Lana Vaughan

The Queen of Questions

Monday Madness

I don’t like to be pushed. Unless you are a child in a swing, I can’t imagine anyone really likes someone bigger and stronger to put their effort into a good shove. I especially don’t like to be pushed for expressing my opinion or staying in my own lane.


One of the ever expanding opportunities to express opinion is writing reviews. The earliest reviews I am familiar with are the ones from old movies of actors waiting around in smoke filled restaurants waiting for the early morning papers to be delivered; the over dramatic actor who doesn’t want to know, but allows it to be read to him as he strikes a pose, bracing to hear the scathing words of the New York Times theater critic or the young understudy who’s whole future hangs in the balance while the Star crumples to the floor. The success or failure of the show depends on the one or two critics writing a favorable review. 

Today reviews are attached to everything. Movies and theater are a natural. Books and music come with both fan and professional evaluations. Amazon lets customers review every product they sell. Toilet paper? Yes. Bird seed? Yes. High price electronics? Yes. Now everyone with access to the internet is a reviewer. Content has been replace with Feedback as king. Free books are available if you will just read it and post a review. Fandango emails right after your movie is over to see how you liked the show!

With all these free flowing opinions two problems have emerged. The first is not all experiences are positive therefore not all reviews will be glowing endorsements. The second is that people are relying more on the experience and opinions of others instead of forming their own.

It is the first that has me writing this afternoon. Over the past month I have had extended contact with two major communication empires and one little family restaurant. All three have lost sight of customer service let alone customer satisfaction. When discussions have turned to other’s experience with the first two there is great sympathy and heads nodding in understanding at the frustration and seemingly endless process. The little restaurant, in entering the world of social media, did not have a clear understanding of how quickly they can escalate a non-issue into a very negative one.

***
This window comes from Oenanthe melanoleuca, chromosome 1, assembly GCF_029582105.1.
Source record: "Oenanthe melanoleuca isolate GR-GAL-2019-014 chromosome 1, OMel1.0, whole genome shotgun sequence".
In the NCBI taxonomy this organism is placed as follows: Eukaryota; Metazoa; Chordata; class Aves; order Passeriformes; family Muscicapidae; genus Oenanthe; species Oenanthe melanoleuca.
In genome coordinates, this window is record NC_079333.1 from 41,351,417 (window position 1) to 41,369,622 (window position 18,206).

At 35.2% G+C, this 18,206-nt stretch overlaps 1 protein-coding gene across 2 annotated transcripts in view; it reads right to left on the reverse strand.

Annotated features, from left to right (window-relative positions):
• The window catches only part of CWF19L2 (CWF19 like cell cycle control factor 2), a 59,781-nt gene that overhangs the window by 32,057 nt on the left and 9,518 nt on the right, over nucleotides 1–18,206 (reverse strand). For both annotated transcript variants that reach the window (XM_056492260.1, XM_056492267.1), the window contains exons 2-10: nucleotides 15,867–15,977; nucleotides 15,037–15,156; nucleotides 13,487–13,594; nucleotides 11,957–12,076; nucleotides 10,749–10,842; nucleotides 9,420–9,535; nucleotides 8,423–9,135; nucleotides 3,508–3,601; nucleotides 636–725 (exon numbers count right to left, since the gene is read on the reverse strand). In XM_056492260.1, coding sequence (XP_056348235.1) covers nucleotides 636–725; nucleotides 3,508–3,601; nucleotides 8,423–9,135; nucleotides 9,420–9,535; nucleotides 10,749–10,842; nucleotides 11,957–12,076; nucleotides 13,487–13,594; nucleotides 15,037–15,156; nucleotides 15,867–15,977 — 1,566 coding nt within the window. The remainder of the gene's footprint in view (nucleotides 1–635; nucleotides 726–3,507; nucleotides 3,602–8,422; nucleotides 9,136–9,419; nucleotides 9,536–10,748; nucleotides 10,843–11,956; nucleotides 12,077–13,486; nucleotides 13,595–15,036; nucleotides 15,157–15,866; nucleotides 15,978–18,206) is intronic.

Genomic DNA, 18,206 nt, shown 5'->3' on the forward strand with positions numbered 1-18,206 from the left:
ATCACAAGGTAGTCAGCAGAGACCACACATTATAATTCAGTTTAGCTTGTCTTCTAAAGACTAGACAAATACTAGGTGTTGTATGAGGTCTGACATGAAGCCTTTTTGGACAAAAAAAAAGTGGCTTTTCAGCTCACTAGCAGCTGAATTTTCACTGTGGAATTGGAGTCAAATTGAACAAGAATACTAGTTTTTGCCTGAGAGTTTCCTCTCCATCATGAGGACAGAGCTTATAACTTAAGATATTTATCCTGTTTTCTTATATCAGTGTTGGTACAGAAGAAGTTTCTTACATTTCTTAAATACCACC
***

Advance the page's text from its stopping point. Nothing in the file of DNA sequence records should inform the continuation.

Which leads into the second problem. Because a neutral review upset the owner of the little restaurant, a small place in an unremarkable strip mall is being discussed by people from a dozen states. My audience may not be vast but it is loyal and knowledgeable. Locals who may have never heard of it now know that the owner’s response was to tell me I was violating his intellectual property by posting a bland review on his page, that I was creating a negative vibe on the page and that I was bringing the whole thing down.

This was not a positive way to influence my opinion. It had exactly the opposite effect. A mild pass that I had forgotten about entirely was now front and center. My opinion was not only being challenged but my right to express it was being denied. I did not go out of my way to post a negative review. I had simply used the review tool on the page to leave my experience. The review stands. It has been edited to include the request of the owner.

I have declined to write reviews for books that have been provided to me free for marketing purposes. I couldn’t in good faith endorse or recommend anyone else spend time reading the material submitted. I do write rave reviews for books and anything else I enjoy and put my endorsement behind.

My opinion is just that. Mine and opinion. If someone wants my opinion to change badly enough, they will be much more successful if they understand what formed the opinion in the first place and change that first. The opinion will follow. 

The great news is you are just as free to form and have your own.

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